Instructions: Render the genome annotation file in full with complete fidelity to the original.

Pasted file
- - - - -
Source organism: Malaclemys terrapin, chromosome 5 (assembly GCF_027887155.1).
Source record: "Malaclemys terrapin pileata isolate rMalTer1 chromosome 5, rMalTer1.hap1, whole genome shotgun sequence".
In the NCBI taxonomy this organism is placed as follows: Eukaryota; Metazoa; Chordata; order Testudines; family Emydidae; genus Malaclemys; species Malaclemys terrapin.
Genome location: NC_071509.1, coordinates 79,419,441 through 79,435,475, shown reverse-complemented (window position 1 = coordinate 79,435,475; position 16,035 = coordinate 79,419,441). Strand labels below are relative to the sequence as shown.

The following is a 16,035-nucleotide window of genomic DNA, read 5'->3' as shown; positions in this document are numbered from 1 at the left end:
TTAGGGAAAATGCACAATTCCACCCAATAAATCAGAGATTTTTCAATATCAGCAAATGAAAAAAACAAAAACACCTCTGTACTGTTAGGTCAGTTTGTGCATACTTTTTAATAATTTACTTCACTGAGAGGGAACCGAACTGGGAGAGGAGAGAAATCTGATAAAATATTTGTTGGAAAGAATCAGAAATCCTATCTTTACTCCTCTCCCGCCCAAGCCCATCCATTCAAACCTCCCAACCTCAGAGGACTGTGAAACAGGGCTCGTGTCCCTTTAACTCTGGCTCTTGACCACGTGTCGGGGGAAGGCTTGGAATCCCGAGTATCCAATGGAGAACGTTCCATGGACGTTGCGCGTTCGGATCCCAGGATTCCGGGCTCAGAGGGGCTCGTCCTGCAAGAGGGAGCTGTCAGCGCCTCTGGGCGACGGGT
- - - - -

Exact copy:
Source organism: Malaclemys terrapin, chromosome 5 (assembly GCF_027887155.1).
Source record: "Malaclemys terrapin pileata isolate rMalTer1 chromosome 5, rMalTer1.hap1, whole genome shotgun sequence".
In the NCBI taxonomy this organism is placed as follows: Eukaryota; Metazoa; Chordata; order Testudines; family Emydidae; genus Malaclemys; species Malaclemys terrapin.
Genome location: NC_071509.1, coordinates 79,419,441 through 79,435,475, shown reverse-complemented (window position 1 = coordinate 79,435,475; position 16,035 = coordinate 79,419,441). Strand labels below are relative to the sequence as shown.

The following is a 16,035-nucleotide window of genomic DNA, read 5'->3' as shown; positions in this document are numbered from 1 at the left end:
TTAGGGAAAATGCACAATTCCACCCAATAAATCAGAGATTTTTCAATATCAGCAAATGAAAAAAACAAAAACACCTCTGTACTGTTAGGTCAGTTTGTGCATACTTTTTAATAATTTACTTCACTGAGAGGGAACCGAACTGGGAGAGGAGAGAAATCTGATAAAATATTTGTTGGAAAGAATCAGAAATCCTATCTTTACTCCTCTCCCGCCCAAGCCCATCCATTCAAACCTCCCAACCTCAGAGGACTGTGAAACAGGGCTCGTGTCCCTTTAACTCTGGCTCTTGACCACGTGTCGGGGGAAGGCTTGGAATCCCGAGTATCCAATGGAGAACGTTCCATGGACGTTGCGCGTTCGGATCCCAGGATTCCGGGCTCAGAGGGGCTCGTCCTGCAAGAGGGAGCTGTCAGCGCCTCTGGGCGACGGGT